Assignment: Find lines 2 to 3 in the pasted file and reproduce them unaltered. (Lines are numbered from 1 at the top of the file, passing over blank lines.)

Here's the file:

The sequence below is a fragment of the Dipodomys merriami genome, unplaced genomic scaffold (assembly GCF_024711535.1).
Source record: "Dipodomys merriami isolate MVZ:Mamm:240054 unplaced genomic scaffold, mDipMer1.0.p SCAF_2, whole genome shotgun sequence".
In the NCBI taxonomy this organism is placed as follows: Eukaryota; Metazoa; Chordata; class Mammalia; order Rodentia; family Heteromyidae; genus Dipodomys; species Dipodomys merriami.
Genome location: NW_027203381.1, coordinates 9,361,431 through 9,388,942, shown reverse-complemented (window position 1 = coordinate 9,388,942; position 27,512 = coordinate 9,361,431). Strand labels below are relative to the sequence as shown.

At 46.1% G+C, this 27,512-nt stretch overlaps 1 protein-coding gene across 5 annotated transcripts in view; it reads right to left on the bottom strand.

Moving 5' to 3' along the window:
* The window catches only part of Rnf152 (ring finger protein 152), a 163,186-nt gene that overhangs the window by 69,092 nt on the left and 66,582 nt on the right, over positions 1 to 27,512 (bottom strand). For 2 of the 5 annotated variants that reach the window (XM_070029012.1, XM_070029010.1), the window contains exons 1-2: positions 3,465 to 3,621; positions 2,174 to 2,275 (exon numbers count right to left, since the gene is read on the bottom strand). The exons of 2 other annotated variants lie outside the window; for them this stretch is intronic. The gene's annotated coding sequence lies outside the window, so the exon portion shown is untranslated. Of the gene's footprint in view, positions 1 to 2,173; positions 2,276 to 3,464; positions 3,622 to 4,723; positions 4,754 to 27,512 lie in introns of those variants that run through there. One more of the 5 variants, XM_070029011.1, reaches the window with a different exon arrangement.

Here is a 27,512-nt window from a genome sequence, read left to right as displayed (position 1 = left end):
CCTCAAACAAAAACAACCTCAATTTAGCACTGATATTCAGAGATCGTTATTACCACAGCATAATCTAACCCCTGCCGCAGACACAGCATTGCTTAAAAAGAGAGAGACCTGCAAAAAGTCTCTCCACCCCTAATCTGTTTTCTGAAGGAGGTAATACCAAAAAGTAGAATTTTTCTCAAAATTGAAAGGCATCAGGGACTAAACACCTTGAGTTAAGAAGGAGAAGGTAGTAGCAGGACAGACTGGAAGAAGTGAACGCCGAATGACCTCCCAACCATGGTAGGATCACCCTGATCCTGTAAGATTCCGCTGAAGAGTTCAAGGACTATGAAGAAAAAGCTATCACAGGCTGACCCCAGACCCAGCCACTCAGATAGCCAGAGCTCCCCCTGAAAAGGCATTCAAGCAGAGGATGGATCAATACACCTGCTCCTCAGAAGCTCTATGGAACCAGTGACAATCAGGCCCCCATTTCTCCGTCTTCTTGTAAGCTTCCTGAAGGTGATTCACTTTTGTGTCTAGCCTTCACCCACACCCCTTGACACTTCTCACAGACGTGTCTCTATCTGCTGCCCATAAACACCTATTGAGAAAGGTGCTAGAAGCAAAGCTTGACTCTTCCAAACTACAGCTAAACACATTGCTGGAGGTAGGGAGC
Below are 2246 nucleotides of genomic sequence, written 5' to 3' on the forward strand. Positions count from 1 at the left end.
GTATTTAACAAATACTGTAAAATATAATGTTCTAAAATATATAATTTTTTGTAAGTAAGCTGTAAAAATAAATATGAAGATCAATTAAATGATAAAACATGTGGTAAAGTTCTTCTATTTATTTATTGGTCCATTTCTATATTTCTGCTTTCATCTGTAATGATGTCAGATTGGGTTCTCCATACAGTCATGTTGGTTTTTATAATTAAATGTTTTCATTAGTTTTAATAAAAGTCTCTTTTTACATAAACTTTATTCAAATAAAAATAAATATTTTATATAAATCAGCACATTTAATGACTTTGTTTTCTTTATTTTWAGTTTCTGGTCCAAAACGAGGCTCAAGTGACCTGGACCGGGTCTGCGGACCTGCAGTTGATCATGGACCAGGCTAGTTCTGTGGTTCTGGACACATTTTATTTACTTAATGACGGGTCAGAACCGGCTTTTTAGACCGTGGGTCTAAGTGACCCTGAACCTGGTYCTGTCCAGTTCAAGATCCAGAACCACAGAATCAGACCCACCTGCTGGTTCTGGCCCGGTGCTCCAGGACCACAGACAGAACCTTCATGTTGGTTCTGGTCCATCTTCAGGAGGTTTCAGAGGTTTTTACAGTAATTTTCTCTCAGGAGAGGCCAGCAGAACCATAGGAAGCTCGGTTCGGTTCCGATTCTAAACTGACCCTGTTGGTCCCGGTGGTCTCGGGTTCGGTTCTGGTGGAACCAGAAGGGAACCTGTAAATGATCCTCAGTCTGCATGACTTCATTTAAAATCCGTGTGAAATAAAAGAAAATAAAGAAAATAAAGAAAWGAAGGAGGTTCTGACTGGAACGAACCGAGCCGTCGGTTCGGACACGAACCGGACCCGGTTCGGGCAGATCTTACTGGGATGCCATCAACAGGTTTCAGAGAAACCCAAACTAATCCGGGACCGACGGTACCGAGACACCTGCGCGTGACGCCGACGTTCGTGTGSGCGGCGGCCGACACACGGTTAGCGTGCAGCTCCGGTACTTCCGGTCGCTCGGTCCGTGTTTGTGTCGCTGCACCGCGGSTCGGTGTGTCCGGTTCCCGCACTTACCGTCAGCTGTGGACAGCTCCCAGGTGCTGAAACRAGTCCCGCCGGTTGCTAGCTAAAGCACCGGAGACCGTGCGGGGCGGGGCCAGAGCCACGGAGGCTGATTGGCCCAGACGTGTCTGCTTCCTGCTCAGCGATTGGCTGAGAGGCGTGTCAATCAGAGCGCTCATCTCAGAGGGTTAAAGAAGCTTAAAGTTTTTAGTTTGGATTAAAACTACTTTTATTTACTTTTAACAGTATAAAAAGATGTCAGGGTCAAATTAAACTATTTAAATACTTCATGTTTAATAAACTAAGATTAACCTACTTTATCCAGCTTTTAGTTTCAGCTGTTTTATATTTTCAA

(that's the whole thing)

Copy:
Source record: "Dipodomys merriami isolate MVZ:Mamm:240054 unplaced genomic scaffold, mDipMer1.0.p SCAF_2, whole genome shotgun sequence".
In the NCBI taxonomy this organism is placed as follows: Eukaryota; Metazoa; Chordata; class Mammalia; order Rodentia; family Heteromyidae; genus Dipodomys; species Dipodomys merriami.